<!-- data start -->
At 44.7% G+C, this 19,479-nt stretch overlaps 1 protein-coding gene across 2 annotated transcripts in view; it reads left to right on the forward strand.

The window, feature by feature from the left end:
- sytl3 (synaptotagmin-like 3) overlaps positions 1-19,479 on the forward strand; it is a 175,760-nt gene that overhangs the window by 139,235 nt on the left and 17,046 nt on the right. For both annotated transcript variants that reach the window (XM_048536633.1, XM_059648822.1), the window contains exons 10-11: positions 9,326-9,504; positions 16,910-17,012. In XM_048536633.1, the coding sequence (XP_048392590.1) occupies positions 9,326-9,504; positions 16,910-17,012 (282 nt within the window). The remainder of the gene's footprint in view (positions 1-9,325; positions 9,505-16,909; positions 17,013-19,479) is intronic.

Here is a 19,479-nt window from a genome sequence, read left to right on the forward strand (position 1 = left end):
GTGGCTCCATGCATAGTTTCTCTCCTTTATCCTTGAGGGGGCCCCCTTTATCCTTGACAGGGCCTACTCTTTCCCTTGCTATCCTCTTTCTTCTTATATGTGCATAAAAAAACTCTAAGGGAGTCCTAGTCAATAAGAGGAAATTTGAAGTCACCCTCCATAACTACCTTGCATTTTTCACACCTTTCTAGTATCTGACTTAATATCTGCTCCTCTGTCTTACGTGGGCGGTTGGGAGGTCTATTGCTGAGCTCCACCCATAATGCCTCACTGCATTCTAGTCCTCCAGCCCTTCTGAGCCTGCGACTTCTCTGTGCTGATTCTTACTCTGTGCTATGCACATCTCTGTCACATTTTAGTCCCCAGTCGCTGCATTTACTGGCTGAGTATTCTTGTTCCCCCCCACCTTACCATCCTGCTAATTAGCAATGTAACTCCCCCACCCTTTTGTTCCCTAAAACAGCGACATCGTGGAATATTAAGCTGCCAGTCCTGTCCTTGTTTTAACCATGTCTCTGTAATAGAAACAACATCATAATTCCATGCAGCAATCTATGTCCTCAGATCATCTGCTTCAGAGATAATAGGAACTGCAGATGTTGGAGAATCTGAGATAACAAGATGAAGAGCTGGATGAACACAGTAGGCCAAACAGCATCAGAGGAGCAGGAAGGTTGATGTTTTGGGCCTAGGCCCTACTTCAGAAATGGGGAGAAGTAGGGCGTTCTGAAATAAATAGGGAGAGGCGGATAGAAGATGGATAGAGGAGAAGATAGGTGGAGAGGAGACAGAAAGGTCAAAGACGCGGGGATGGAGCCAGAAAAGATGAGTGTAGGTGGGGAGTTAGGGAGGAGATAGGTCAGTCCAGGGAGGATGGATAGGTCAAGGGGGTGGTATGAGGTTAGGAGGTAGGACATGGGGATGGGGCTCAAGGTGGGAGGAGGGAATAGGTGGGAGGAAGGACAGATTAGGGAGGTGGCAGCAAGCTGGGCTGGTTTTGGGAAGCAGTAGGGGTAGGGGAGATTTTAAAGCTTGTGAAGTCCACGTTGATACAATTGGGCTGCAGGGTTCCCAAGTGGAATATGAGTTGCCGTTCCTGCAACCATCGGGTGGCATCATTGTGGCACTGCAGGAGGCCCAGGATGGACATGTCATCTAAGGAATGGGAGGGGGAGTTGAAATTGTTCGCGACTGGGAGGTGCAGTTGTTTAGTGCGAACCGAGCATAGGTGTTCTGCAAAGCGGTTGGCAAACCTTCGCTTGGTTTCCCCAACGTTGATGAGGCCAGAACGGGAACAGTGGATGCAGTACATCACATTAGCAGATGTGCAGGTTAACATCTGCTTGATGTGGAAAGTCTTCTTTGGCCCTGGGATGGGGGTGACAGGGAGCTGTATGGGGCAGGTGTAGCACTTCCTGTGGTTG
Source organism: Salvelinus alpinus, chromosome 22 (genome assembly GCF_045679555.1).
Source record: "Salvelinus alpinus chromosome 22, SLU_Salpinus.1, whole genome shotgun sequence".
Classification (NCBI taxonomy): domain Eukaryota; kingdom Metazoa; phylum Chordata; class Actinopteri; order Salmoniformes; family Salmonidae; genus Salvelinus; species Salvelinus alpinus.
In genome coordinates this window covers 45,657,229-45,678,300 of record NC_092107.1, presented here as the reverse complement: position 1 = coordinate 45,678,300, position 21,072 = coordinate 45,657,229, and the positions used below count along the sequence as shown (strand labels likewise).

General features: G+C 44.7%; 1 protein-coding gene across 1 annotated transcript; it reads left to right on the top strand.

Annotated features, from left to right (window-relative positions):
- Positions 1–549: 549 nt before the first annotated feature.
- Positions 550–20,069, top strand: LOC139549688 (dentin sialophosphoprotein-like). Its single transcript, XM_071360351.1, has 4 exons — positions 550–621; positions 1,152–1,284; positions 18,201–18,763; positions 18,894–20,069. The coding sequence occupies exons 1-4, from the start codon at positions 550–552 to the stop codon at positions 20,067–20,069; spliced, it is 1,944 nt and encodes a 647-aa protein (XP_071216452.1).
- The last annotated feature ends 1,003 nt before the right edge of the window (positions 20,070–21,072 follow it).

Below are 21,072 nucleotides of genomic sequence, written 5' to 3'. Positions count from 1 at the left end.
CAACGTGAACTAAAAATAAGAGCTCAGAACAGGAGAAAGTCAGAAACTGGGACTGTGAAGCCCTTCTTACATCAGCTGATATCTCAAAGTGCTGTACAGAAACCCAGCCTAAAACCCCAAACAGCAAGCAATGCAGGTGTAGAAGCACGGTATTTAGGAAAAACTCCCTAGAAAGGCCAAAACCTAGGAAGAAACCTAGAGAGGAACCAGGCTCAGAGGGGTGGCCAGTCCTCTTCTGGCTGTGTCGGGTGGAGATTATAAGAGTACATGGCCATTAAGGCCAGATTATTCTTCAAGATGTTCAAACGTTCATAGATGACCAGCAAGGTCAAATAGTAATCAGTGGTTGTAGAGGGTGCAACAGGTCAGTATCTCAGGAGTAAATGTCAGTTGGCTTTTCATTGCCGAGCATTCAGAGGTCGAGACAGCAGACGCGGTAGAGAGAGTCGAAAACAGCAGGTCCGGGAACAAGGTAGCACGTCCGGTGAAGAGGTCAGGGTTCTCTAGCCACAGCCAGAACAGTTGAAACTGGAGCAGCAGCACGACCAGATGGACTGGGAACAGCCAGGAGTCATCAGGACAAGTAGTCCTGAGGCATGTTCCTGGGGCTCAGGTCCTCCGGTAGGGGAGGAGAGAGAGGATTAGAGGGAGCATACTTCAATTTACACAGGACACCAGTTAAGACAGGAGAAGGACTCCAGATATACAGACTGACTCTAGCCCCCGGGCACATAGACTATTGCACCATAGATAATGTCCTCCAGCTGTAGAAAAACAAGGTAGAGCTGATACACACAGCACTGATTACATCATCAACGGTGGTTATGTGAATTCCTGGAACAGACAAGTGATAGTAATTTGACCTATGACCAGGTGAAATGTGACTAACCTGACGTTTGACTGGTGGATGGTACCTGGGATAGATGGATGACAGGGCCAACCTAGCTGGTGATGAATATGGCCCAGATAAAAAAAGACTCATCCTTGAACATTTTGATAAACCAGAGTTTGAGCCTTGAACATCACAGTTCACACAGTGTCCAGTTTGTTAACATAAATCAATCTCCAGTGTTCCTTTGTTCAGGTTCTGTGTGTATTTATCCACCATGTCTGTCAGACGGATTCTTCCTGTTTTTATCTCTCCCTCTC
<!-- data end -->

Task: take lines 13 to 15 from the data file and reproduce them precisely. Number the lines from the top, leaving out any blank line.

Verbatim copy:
- Positions 550–20,069, top strand: LOC139549688 (dentin sialophosphoprotein-like). Its single transcript, XM_071360351.1, has 4 exons — positions 550–621; positions 1,152–1,284; positions 18,201–18,763; positions 18,894–20,069. The coding sequence occupies exons 1-4, from the start codon at positions 550–552 to the stop codon at positions 20,067–20,069; spliced, it is 1,944 nt and encodes a 647-aa protein (XP_071216452.1).
- The last annotated feature ends 1,003 nt before the right edge of the window (positions 20,070–21,072 follow it).

Below are 21,072 nucleotides of genomic sequence, written 5' to 3'. Positions count from 1 at the left end.